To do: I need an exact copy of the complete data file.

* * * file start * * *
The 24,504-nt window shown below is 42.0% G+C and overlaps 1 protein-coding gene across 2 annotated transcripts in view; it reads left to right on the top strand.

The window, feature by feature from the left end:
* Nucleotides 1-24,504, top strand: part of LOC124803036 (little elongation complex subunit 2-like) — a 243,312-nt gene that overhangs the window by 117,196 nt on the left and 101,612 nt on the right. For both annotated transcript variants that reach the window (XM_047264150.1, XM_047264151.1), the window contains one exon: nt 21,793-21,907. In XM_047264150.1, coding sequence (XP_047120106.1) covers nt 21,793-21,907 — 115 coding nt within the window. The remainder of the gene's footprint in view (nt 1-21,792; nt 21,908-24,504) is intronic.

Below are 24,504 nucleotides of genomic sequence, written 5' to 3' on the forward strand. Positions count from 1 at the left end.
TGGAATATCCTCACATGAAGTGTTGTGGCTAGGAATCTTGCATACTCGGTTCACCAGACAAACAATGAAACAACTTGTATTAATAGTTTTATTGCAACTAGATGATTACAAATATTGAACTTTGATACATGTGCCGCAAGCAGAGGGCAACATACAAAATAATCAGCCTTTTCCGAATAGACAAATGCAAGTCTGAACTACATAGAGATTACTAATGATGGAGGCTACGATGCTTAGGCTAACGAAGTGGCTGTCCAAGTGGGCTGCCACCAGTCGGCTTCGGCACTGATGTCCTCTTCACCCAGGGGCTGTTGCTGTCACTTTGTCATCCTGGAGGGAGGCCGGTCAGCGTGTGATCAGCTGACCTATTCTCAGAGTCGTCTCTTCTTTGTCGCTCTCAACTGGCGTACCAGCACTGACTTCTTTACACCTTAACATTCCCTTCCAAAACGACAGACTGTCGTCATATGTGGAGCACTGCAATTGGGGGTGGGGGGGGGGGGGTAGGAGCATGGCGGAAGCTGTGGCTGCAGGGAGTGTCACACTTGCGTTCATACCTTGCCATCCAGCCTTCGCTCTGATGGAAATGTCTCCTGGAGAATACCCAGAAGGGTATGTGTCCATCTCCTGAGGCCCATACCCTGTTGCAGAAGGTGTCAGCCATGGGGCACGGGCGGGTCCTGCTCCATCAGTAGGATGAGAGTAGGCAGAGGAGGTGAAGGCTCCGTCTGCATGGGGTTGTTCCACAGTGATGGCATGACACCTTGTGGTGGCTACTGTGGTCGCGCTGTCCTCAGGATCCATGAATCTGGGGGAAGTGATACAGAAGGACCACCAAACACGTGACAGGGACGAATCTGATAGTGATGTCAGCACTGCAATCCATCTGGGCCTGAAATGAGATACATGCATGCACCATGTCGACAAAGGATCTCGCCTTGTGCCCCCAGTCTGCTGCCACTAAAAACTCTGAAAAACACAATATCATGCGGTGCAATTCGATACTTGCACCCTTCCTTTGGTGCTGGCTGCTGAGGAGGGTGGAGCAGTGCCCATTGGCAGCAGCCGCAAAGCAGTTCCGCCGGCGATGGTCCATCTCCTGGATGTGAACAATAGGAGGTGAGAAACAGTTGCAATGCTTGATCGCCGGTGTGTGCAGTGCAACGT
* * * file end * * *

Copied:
The 24,504-nt window shown below is 42.0% G+C and overlaps 1 protein-coding gene across 2 annotated transcripts in view; it reads left to right on the top strand.

The window, feature by feature from the left end:
* Nucleotides 1-24,504, top strand: part of LOC124803036 (little elongation complex subunit 2-like) — a 243,312-nt gene that overhangs the window by 117,196 nt on the left and 101,612 nt on the right. For both annotated transcript variants that reach the window (XM_047264150.1, XM_047264151.1), the window contains one exon: nt 21,793-21,907. In XM_047264150.1, coding sequence (XP_047120106.1) covers nt 21,793-21,907 — 115 coding nt within the window. The remainder of the gene's footprint in view (nt 1-21,792; nt 21,908-24,504) is intronic.

Below are 24,504 nucleotides of genomic sequence, written 5' to 3' on the forward strand. Positions count from 1 at the left end.
TGGAATATCCTCACATGAAGTGTTGTGGCTAGGAATCTTGCATACTCGGTTCACCAGACAAACAATGAAACAACTTGTATTAATAGTTTTATTGCAACTAGATGATTACAAATATTGAACTTTGATACATGTGCCGCAAGCAGAGGGCAACATACAAAATAATCAGCCTTTTCCGAATAGACAAATGCAAGTCTGAACTACATAGAGATTACTAATGATGGAGGCTACGATGCTTAGGCTAACGAAGTGGCTGTCCAAGTGGGCTGCCACCAGTCGGCTTCGGCACTGATGTCCTCTTCACCCAGGGGCTGTTGCTGTCACTTTGTCATCCTGGAGGGAGGCCGGTCAGCGTGTGATCAGCTGACCTATTCTCAGAGTCGTCTCTTCTTTGTCGCTCTCAACTGGCGTACCAGCACTGACTTCTTTACACCTTAACATTCCCTTCCAAAACGACAGACTGTCGTCATATGTGGAGCACTGCAATTGGGGGTGGGGGGGGGGGGGTAGGAGCATGGCGGAAGCTGTGGCTGCAGGGAGTGTCACACTTGCGTTCATACCTTGCCATCCAGCCTTCGCTCTGATGGAAATGTCTCCTGGAGAATACCCAGAAGGGTATGTGTCCATCTCCTGAGGCCCATACCCTGTTGCAGAAGGTGTCAGCCATGGGGCACGGGCGGGTCCTGCTCCATCAGTAGGATGAGAGTAGGCAGAGGAGGTGAAGGCTCCGTCTGCATGGGGTTGTTCCACAGTGATGGCATGACACCTTGTGGTGGCTACTGTGGTCGCGCTGTCCTCAGGATCCATGAATCTGGGGGAAGTGATACAGAAGGACCACCAAACACGTGACAGGGACGAATCTGATAGTGATGTCAGCACTGCAATCCATCTGGGCCTGAAATGAGATACATGCATGCACCATGTCGACAAAGGATCTCGCCTTGTGCCCCCAGTCTGCTGCCACTAAAAACTCTGAAAAACACAATATCATGCGGTGCAATTCGATACTTGCACCCTTCCTTTGGTGCTGGCTGCTGAGGAGGGTGGAGCAGTGCCCATTGGCAGCAGCCGCAAAGCAGTTCCGCCGGCGATGGTCCATCTCCTGGATGTGAACAATAGGAGGTGAGAAACAGTTGCAATGCTTGATCGCCGGTGTGTGCAGTGCAACGT